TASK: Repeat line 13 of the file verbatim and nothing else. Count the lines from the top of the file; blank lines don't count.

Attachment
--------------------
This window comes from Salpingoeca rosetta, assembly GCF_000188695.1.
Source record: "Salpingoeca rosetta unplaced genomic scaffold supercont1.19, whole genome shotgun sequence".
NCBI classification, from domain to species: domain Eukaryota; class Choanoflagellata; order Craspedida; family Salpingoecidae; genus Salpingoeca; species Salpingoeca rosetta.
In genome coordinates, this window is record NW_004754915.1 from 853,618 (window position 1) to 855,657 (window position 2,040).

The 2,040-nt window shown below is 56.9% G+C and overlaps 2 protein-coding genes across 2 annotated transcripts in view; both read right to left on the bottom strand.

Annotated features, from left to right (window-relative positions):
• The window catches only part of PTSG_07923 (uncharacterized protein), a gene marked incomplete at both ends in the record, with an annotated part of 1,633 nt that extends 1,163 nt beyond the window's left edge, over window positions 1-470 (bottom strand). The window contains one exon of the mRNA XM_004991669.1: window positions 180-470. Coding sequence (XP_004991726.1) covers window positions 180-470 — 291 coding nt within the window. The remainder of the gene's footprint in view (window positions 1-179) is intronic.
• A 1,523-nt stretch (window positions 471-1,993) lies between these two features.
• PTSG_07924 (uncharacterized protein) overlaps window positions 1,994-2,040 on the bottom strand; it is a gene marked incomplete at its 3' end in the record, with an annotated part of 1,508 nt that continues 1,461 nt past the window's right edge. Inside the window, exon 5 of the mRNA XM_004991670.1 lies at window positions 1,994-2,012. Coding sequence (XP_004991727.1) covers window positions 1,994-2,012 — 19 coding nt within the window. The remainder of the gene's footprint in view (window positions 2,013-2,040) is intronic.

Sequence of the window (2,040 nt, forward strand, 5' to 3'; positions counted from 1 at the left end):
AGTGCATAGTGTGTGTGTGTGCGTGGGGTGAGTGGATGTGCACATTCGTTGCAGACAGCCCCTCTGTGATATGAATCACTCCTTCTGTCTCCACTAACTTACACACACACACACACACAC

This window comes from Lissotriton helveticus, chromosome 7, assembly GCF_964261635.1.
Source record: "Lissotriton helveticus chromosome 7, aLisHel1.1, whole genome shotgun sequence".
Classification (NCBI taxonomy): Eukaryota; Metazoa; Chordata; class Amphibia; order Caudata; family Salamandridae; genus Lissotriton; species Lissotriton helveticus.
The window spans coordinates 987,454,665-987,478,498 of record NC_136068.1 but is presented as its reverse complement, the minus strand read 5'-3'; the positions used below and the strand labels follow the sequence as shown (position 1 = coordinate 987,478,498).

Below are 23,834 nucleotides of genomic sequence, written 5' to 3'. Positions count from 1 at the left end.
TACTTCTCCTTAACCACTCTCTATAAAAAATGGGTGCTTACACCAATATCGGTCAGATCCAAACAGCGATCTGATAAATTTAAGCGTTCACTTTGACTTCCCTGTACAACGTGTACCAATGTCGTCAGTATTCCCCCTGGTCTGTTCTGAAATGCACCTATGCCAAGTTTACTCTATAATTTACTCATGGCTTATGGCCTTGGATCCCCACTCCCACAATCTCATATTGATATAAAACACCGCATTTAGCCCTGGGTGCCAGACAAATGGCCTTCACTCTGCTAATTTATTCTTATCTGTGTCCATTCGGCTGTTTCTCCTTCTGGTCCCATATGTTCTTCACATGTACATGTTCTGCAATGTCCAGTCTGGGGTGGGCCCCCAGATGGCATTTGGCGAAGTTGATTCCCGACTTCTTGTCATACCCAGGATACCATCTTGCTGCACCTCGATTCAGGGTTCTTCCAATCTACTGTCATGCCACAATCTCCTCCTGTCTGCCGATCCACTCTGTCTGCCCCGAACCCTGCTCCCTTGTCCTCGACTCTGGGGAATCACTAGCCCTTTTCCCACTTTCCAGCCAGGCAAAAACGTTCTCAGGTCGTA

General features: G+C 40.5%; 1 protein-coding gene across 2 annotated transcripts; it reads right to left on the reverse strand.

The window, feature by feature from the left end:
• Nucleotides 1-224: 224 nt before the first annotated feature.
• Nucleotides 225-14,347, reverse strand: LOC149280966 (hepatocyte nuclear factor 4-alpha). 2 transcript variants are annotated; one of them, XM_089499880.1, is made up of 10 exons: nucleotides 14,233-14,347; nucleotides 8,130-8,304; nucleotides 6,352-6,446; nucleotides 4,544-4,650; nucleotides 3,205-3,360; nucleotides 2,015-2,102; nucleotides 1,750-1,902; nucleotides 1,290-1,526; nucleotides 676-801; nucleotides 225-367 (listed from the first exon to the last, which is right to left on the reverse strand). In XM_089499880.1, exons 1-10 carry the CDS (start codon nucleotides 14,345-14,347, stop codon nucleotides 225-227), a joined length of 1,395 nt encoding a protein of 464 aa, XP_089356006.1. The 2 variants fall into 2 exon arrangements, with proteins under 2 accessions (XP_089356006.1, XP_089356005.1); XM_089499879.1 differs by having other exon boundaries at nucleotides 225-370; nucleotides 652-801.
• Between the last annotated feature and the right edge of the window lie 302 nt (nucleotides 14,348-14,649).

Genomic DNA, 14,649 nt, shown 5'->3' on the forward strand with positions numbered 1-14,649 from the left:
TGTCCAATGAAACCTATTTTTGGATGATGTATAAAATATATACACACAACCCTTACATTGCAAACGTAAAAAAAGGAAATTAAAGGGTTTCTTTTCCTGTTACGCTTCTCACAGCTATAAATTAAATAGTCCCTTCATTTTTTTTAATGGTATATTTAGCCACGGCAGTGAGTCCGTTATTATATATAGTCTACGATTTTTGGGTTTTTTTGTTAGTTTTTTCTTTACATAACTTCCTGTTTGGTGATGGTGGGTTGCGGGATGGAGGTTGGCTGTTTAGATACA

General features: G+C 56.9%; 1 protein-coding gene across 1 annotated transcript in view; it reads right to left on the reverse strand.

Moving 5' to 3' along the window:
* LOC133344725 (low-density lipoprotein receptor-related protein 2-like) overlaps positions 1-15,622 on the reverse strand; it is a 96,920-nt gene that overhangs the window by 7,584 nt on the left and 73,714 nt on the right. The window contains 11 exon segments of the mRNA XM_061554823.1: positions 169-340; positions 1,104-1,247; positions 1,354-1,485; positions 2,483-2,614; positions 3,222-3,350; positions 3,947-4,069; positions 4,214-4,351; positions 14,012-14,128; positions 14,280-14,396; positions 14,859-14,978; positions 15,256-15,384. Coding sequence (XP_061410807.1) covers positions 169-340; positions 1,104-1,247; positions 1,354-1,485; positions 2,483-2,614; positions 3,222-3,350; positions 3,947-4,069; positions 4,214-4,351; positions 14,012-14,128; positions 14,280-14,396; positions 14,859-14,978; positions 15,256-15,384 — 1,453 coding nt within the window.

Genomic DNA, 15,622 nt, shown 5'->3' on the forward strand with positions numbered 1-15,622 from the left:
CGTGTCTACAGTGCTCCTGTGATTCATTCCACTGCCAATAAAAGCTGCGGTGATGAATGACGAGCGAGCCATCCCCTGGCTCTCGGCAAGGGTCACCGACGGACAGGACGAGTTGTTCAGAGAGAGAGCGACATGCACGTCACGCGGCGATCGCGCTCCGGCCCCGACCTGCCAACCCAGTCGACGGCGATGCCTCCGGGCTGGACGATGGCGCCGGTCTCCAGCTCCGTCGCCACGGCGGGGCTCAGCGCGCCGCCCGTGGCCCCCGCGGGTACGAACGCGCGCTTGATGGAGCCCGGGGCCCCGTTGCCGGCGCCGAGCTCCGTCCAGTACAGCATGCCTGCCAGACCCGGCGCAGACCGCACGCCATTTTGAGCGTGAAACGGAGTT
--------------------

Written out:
Source record: "Lissotriton helveticus chromosome 7, aLisHel1.1, whole genome shotgun sequence".